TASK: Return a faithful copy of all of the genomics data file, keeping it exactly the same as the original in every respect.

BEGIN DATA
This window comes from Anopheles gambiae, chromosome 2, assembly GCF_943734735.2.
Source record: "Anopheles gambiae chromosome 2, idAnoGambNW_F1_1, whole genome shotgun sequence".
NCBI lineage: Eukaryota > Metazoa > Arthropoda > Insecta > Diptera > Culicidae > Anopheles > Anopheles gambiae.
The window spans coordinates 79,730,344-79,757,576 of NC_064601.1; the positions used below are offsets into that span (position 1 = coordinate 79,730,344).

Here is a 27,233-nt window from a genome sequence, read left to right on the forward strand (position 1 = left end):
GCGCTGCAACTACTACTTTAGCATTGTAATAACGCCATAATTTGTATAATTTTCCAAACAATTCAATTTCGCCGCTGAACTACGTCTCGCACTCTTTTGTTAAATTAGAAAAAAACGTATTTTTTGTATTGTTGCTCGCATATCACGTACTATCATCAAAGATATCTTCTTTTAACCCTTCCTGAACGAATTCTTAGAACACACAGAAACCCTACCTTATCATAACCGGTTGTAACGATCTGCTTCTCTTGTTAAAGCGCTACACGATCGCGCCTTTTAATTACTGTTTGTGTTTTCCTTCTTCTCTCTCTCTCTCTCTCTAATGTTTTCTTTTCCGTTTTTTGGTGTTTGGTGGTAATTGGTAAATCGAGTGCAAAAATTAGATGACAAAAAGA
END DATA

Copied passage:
This window comes from Anopheles gambiae, chromosome 2, assembly GCF_943734735.2.
Source record: "Anopheles gambiae chromosome 2, idAnoGambNW_F1_1, whole genome shotgun sequence".
NCBI lineage: Eukaryota > Metazoa > Arthropoda > Insecta > Diptera > Culicidae > Anopheles > Anopheles gambiae.
The window spans coordinates 79,730,344-79,757,576 of NC_064601.1; the positions used below are offsets into that span (position 1 = coordinate 79,730,344).

Here is a 27,233-nt window from a genome sequence, read left to right on the forward strand (position 1 = left end):
GCGCTGCAACTACTACTTTAGCATTGTAATAACGCCATAATTTGTATAATTTTCCAAACAATTCAATTTCGCCGCTGAACTACGTCTCGCACTCTTTTGTTAAATTAGAAAAAAACGTATTTTTTGTATTGTTGCTCGCATATCACGTACTATCATCAAAGATATCTTCTTTTAACCCTTCCTGAACGAATTCTTAGAACACACAGAAACCCTACCTTATCATAACCGGTTGTAACGATCTGCTTCTCTTGTTAAAGCGCTACACGATCGCGCCTTTTAATTACTGTTTGTGTTTTCCTTCTTCTCTCTCTCTCTCTCTCTAATGTTTTCTTTTCCGTTTTTTGGTGTTTGGTGGTAATTGGTAAATCGAGTGCAAAAATTAGATGACAAAAAGA